Tamás HenczeBorn March 6 1938, Szekszárd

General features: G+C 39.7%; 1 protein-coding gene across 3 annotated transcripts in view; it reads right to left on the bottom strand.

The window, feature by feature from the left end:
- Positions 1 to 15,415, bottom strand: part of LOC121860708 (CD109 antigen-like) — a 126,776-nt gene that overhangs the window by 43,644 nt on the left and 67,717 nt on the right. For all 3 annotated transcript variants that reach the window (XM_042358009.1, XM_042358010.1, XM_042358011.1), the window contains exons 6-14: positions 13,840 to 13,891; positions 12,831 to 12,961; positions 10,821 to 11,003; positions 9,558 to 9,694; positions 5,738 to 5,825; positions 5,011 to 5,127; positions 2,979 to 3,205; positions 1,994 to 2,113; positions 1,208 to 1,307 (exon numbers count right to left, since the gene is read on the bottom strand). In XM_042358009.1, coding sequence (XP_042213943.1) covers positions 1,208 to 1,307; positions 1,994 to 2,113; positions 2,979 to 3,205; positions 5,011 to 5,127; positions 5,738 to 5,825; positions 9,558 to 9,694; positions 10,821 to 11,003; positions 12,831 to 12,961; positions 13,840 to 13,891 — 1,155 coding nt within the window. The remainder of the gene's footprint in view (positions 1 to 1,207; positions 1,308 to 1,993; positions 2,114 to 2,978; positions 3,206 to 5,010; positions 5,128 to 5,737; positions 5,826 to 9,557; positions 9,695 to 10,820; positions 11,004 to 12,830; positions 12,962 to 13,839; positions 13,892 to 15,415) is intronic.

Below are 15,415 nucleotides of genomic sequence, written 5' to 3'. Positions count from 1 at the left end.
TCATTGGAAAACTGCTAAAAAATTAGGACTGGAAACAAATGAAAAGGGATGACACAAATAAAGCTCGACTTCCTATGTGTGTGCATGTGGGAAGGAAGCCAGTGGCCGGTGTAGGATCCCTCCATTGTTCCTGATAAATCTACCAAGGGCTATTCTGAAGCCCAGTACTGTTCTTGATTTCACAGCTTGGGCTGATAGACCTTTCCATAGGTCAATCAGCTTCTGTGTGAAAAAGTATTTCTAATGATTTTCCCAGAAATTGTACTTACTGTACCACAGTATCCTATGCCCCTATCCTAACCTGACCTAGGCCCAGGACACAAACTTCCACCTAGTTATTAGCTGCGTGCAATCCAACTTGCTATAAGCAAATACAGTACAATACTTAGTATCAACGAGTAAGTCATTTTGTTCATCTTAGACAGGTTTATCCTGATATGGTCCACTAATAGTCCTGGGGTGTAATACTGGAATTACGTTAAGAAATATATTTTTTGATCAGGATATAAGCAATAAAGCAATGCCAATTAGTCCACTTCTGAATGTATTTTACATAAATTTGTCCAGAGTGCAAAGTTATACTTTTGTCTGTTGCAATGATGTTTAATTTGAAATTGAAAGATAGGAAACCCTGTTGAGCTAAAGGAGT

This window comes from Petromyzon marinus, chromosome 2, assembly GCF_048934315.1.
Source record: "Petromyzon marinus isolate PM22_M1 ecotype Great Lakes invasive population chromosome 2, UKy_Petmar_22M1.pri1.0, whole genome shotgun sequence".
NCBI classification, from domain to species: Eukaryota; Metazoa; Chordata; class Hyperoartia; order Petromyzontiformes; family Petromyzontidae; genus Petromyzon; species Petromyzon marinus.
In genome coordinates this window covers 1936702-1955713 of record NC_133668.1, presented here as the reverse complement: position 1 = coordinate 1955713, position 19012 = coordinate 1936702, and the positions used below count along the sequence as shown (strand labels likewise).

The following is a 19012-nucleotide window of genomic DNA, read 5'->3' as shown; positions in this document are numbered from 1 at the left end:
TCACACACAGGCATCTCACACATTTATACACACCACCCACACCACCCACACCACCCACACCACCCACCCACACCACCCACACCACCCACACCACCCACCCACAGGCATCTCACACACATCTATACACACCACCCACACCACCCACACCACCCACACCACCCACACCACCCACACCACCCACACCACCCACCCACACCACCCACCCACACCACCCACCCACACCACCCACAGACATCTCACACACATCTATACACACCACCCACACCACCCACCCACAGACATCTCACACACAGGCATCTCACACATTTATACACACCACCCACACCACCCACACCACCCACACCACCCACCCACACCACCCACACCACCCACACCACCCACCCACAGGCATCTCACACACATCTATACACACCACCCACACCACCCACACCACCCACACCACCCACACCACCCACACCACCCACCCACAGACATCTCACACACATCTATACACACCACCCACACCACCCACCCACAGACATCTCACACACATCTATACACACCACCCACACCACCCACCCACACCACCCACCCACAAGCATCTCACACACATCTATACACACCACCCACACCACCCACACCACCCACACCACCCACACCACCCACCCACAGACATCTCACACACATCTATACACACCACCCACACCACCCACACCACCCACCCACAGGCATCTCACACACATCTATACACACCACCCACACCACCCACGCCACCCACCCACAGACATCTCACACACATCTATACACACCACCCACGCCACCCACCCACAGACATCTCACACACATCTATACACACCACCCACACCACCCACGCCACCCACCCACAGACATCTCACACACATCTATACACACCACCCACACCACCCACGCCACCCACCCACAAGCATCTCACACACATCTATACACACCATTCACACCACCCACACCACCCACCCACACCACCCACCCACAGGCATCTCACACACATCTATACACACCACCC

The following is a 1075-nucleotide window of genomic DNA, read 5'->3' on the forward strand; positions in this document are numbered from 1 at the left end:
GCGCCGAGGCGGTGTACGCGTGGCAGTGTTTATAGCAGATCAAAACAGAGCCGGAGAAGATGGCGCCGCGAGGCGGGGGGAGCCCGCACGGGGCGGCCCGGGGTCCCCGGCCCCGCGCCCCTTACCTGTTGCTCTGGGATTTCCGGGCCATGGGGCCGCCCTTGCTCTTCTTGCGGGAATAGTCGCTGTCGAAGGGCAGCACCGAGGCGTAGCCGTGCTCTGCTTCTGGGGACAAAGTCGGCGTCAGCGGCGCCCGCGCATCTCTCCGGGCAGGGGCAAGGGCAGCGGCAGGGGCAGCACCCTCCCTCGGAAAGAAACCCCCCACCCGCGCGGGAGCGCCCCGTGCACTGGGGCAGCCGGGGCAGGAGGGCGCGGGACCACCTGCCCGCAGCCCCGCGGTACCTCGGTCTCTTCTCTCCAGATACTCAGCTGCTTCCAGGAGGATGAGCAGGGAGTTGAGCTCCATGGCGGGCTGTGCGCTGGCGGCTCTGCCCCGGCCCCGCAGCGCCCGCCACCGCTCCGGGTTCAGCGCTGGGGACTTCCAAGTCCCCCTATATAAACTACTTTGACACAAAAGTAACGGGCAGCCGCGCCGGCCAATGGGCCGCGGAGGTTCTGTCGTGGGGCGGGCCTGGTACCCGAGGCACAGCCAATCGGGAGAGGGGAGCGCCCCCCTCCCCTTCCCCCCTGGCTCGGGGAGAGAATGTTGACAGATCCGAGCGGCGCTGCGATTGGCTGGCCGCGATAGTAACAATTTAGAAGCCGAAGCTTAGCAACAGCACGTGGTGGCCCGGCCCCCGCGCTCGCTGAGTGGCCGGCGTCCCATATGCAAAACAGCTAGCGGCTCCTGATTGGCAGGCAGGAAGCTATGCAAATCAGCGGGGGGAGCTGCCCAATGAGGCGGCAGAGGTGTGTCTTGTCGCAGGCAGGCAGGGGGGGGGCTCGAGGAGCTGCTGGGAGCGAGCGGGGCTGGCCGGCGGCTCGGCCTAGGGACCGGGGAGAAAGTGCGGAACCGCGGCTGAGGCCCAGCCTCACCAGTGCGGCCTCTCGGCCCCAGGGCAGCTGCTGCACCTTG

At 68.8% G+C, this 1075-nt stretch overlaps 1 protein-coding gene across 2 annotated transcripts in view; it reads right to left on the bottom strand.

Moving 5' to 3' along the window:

The Hungarian painter Tamás Hencze first presented himself to the public at the Iparterv movement exhibition in Budapest in 1968. His presentation was preceded by a journey to Paris (1961) and by his developing interest in modern art. His friendship with Korniss Dezsö (1908-1984), and other artists who intentionally built on the strong Hungarian avant-garde tradition, played an important initiation role. After his initial interest in Informel strategies (Anziksz, Mediterránatmoszféra/ Anziksz, Mediterranean atmosphere, 1965) he gradually inclined to formal solutions and his approach visually approximated the Op-art principles (Vörös oktáv/ Red Octave, 1967; Dinamikus struktúra I-II./ Dynamic Structure, 1969). At the turn of the decade Hencze became inspired by conceptual strategies which he used in land-art projection sketches, graphic prints, and paraphrases (Tűzképek/ Fiery Paintings; 1974 – burnt canvases captured in a slide show). His approach to painting was, under the influence of Kazimira Malevič's work (1879-1935), characterized by an interest in pure visual impression generated by geometrical shapes in various colours (Forgás/ Rotation, 1970; Monoton struktúra I-V/ Monotonous Structure I-V, 1972; Vertikális osztás I-VI/ Vertical Division I-VI, 1976). Hencze gradually reduced colourfulness (with red and blue accents) as well as morphology; besides the repetitive nature and well-thought-out gradation of elements (a scenographic approach to the area composition), it is the strong visual tension and illusive impression that are typical of his works (Vertikális atmoszféra I-IV/ Vertical Atmosphere, 1980; Fehér tér 45 fokban/ White Space in 45°, 1981; Fehér tér/ White Background 1981; Ismétlések I-V/ Repetition, 1982). In the 1980s he used the colour white primarily for the background, but he changed his approach in the following period (Piros-fehér-zöldgesztus/ Red, white, and green gesture, 1987). Thus, the previous austere system became fuller and richer (Sötét szféra I-I/ Dark Area I-II, 1993; Fehér fény triptichon/ White Light Triptych, 1995). The almost calligraphic quality of gesture deepens the transcendental content of the work and, at the same time, multiplies the variability of solutions.